Sunday, November 21, 2004

Some words about thoughts and some thoughts about words.

"It is perfectly safe to attribute [innate mental structures] to 'natura lselection', so long as we realize that there is no substance to this assertion, that it amounts to nothing more than a belief that there is some naturalistic explanation for these phenomena. . . .
In the case of such systems as language. . . . it is not easy even to imagine a course of selection that might havegiven rise to them."
--Noam Chomsky, notable Leftist

"Teleological thinking has been steadfastly resisted by modern biology. And yet, in nearly every area of research biologists are hard pressed to find language that does not impute purposiveness to living forms."
--Timothy Lenior, science historian

If you talk to some biologists it is interesting to watch their language. Just wait, they will use language that imputes purpose, one way or another. Then it is time to give their inner child a richly deserved spanking.

Even the term natural "selection" itself tells the same story because a selection is made by intelligence. Natural accident, natural happenstance, natural occurence or recurrence, etc., would be in line with the philosophy that most biologists believe that their field has to exist in and support. So as biologists, they are always supposed to talk that way. I.e., they have to try to talk dehumanized, which is hard for humans to do. Journalists are similar, with their notion of objectivity as being like a dead, inanimate object.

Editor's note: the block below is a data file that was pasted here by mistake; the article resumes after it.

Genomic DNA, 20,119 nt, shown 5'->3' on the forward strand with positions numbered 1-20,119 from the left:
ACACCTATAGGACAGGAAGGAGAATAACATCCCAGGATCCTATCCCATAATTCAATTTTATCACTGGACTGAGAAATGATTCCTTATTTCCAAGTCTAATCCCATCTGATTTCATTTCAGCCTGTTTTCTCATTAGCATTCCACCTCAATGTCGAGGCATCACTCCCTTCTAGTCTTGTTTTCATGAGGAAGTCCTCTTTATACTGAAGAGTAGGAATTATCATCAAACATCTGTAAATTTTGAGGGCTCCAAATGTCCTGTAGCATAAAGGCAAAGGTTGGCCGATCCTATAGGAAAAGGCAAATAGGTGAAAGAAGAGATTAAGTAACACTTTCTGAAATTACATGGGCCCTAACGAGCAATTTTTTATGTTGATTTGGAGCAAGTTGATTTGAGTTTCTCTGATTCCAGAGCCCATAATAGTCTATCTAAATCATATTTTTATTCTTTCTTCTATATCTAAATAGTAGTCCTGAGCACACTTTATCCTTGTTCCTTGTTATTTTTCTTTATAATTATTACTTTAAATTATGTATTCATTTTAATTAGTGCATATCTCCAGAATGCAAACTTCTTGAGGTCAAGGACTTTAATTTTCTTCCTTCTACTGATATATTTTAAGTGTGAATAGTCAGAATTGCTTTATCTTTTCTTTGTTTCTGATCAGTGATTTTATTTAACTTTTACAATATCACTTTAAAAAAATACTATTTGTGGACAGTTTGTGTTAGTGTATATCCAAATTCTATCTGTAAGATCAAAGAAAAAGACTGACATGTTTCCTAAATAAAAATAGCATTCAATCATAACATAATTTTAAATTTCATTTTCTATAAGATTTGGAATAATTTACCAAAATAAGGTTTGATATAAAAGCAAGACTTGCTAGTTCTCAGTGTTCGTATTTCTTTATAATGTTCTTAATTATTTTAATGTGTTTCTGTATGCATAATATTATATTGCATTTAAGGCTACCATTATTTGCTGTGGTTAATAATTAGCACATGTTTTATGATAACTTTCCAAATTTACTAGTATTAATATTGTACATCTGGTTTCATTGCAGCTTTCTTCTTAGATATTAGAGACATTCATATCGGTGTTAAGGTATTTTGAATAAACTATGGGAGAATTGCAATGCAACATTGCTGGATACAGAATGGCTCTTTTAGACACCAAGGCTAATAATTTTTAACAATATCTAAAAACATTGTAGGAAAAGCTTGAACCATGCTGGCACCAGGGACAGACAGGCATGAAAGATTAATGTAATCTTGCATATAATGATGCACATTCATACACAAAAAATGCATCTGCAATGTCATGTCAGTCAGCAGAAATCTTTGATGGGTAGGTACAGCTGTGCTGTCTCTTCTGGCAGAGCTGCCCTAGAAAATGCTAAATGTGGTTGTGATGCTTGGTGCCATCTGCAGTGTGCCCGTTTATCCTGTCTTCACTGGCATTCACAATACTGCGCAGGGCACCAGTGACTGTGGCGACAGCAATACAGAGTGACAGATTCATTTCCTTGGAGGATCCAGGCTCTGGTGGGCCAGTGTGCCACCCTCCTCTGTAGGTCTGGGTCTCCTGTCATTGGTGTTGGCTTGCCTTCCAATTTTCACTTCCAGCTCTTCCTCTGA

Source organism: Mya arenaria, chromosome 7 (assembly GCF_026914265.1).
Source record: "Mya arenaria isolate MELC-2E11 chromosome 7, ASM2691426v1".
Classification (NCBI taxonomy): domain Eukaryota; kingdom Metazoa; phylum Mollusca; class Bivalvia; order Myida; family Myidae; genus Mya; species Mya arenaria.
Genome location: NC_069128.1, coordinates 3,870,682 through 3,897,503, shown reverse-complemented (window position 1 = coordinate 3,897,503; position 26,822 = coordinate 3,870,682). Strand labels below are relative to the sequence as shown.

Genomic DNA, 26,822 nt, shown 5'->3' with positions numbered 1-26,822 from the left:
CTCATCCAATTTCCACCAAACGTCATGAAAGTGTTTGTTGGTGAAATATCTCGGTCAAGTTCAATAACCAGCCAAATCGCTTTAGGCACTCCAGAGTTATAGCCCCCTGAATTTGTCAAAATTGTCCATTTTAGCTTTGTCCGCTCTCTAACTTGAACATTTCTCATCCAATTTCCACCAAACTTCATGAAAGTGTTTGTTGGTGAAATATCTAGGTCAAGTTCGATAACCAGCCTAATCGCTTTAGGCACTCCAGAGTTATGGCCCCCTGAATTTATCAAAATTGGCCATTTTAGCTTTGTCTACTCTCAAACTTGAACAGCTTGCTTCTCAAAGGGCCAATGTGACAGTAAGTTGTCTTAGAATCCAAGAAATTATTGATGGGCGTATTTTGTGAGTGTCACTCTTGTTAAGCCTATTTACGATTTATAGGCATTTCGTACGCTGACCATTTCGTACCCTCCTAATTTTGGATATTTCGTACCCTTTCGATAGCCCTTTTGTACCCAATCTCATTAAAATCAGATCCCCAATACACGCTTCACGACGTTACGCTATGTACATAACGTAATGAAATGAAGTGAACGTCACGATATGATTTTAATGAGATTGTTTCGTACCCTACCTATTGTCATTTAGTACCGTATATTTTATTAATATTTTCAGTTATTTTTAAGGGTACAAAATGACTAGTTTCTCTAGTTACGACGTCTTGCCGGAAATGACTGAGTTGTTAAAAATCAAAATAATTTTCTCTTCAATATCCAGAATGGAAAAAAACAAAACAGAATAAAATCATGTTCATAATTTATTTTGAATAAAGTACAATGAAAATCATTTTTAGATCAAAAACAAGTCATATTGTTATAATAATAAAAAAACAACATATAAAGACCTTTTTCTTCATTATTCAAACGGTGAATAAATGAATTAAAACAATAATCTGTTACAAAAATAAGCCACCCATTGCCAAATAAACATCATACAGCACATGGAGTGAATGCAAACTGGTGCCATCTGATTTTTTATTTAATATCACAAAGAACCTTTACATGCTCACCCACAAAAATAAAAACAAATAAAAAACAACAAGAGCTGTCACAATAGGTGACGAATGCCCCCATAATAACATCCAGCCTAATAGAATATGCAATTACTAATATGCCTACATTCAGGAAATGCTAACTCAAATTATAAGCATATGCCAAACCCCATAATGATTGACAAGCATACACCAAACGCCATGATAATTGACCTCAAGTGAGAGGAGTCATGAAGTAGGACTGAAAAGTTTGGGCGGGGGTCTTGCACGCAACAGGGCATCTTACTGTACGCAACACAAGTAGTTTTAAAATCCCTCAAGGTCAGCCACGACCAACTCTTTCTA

Compared to other sciences biology seems to be the embattled hold out for the grand ol' mythological narratives of naturalism.

So you mainly have the journalists, biologists, National Geographic and PBS....but who believes PBS anymore?

Just keep in the back of your mind as you listen to these grand ol' mythological narratives of naturalism told by the journalists and biologists things like the existence of thought, language, information and mind. Keep in mind the bird's wing, the fish's gill, the Earth-Moon system, a field of grass, down to the irreducible complexity of biochemical machines....and the list goes on.

Maybe I will cite a biochemist on that last one sometime.


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